[ Edit: sorry, no promos in the forum please. ]

105. Posted by bentivogli (Travel Guru 2398 posts) 9y

I think nomad's post makes excellent sense, esp. the part on extended stays. If we all would adapt our travelling aspirations to our time frame, the burden that tourism puts on the environment would decrease dramatically.

106. Posted by samsara_ (Travel Guru 5353 posts) 9y

Ive often pondered the same question both before and during my travels...and usually have come to the same conclusion that, yes, essentially travel is a selfish endeavour, though not entirely. If you are a responsible traveller, there are many ways you can benefit the places you visit. The littlest of acts help.

One shouldnt assume that just because a traveller chooses to fly that there are a complete ignoramus or totally impervious to the planet's distress. Very few people are not aware these days of what is happening around them..

I choose to fly long distances. I go overland as much as possible. I congratulate anyone who manages to do the latter entirely. However, the problem I have with a lot of environmentalists is this:

99% of the time, the message they seem to be trying to send never gets across. Why? Because they cant help but inject it with a massive dose of self-congratulation. It's too easy to get people's backs up, and then they wont listen. And it would seem to me a more sincere endeavour, if the message was delivered in a gentler, more suggestive and ultimately less condescending way.

If you appeal to people's better natures and intelligence, there's always a good chance you will get some kind of positive response back.

Interesting thread Bentivogli, a good read.

107. Posted by phileas (Respected Member 67 posts) 9y

the latest stats sent from my friend who studies climate change for the British Antartic Survey (bonified? perhaps)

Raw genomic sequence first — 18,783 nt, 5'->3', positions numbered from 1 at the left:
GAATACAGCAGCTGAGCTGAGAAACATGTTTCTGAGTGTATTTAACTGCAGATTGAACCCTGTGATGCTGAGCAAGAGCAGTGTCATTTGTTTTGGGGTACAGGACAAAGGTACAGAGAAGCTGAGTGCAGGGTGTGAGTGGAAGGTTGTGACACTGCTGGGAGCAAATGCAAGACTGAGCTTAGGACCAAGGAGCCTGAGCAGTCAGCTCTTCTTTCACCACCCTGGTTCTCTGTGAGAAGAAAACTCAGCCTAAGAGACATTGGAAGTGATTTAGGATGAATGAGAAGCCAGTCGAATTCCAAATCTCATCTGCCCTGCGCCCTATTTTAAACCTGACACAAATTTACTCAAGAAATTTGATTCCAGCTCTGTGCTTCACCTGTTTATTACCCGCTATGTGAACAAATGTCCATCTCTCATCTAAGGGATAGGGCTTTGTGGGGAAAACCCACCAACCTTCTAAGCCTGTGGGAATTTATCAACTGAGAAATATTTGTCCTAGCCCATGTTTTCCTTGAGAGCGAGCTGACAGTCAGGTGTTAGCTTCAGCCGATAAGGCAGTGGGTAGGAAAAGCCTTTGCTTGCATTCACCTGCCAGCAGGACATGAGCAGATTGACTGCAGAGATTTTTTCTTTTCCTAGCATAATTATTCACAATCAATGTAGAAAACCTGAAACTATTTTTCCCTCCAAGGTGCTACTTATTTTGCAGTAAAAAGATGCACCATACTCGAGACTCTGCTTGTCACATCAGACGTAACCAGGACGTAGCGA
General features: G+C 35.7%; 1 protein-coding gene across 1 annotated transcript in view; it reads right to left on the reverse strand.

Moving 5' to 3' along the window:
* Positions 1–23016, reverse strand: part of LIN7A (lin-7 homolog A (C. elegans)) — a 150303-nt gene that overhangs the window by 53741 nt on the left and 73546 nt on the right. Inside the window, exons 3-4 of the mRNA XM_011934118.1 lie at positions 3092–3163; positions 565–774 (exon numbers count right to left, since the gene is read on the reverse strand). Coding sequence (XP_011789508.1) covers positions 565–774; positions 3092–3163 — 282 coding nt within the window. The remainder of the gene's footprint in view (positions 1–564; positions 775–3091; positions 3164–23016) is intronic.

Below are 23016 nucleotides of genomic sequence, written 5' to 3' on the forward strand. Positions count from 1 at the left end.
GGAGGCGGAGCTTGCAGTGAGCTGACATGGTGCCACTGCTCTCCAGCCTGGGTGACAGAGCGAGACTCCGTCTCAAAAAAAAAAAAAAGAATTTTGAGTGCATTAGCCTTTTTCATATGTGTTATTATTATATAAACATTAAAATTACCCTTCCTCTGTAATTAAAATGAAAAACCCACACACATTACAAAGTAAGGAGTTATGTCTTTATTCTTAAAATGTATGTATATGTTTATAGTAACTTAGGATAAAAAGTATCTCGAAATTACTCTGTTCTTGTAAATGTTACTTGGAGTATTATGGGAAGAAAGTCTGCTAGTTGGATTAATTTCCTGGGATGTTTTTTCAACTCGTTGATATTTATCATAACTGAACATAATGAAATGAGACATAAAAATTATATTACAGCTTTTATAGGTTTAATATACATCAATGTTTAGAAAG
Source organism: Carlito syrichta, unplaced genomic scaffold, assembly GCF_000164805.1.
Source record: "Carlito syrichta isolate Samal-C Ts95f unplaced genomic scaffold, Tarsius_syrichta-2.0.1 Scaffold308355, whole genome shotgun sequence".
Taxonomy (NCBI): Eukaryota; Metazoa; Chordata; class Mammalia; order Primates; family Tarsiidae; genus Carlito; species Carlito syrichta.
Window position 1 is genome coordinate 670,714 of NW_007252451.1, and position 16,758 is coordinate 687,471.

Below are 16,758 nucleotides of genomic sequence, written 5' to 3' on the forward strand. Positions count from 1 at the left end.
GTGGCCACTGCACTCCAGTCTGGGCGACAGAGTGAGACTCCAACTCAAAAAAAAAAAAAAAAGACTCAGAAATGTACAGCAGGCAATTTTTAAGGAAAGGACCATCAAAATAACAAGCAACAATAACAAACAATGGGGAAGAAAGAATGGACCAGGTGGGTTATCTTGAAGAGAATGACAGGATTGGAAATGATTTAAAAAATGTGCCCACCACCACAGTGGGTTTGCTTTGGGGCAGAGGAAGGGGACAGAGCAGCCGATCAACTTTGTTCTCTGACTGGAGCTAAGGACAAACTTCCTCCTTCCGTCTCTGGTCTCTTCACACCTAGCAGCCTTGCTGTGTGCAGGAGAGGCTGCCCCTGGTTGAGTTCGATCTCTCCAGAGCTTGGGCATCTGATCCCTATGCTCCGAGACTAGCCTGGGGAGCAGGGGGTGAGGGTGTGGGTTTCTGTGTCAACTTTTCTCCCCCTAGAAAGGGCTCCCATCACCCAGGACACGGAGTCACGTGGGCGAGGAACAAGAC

[quote]After several recent pub debates in which I bandied around dodgy statistics,
I thought the following information might be of interest to some of you.

Mode of transport Grams of CO2 per passenger mile
Air 640
Taxi 357
Petrol car 298
Diesel car 225
Hybrid car 200
Tube 171
Rail 116
Bus 90
Cycle or walk 0

I haven't checked the provenance of these numbers fully so you should
investigate further according to your own prejudices. There are lots of
assumptions involved, in particular how many people are in each vehicle and
how efficient that vehicle is.

Note that the data are per mile, so flying a long distance once a year is
probably more damaging than driving short distances all year.

I got the data from, which is mainly
based on Department of Transport statistics.

Happy travelling!

108. Posted by snatterand (Travel Guru 454 posts) 9y

phileas, that is very interesting indeed. But how on earth could travelling by taxi contribute with more CO2 emissions than a petrol car? Actually, per defenition, there are always at least two persons in a taxi - whereas (sadly) most private cars are only carrying one person at the time.

I don't mean to criticize, I'm just curious.


109. Posted by Peter (Admin 5789 posts) 9y

Quoting snatterand

phileas, that is very interesting indeed. But how on earth could travelling by taxi contribute with more CO2 emissions than a petrol car? Actually, per defenition, there are always at least two persons in a taxi - whereas (sadly) most private cars are only carrying one person at the time.

I don't mean to criticize, I'm just curious.


Probably the chauffeur isn't included as a 'passenger', considering they are only there to move you around and if anything are contributing weight to the car. Considering that and the fact that they often have to drive around to pick you up in the first place, it would be more.

That said, I think the cab option is still better than the car generally, just because if more people used them, then people might own fewer cars. And that in turn means far less C02 generated during the creation of the car.

110. Posted by samsara_ (Travel Guru 5353 posts) 9y

My flatmate told me during the week that because many Americans are so grossly overweight now that their cars have to burn double the fuel to get them from A to B.

If you extrapolate that, isnt it then just as environmentally unfriendly to have that extra doghnut or slice of pizza as it is to board a long-haul flight?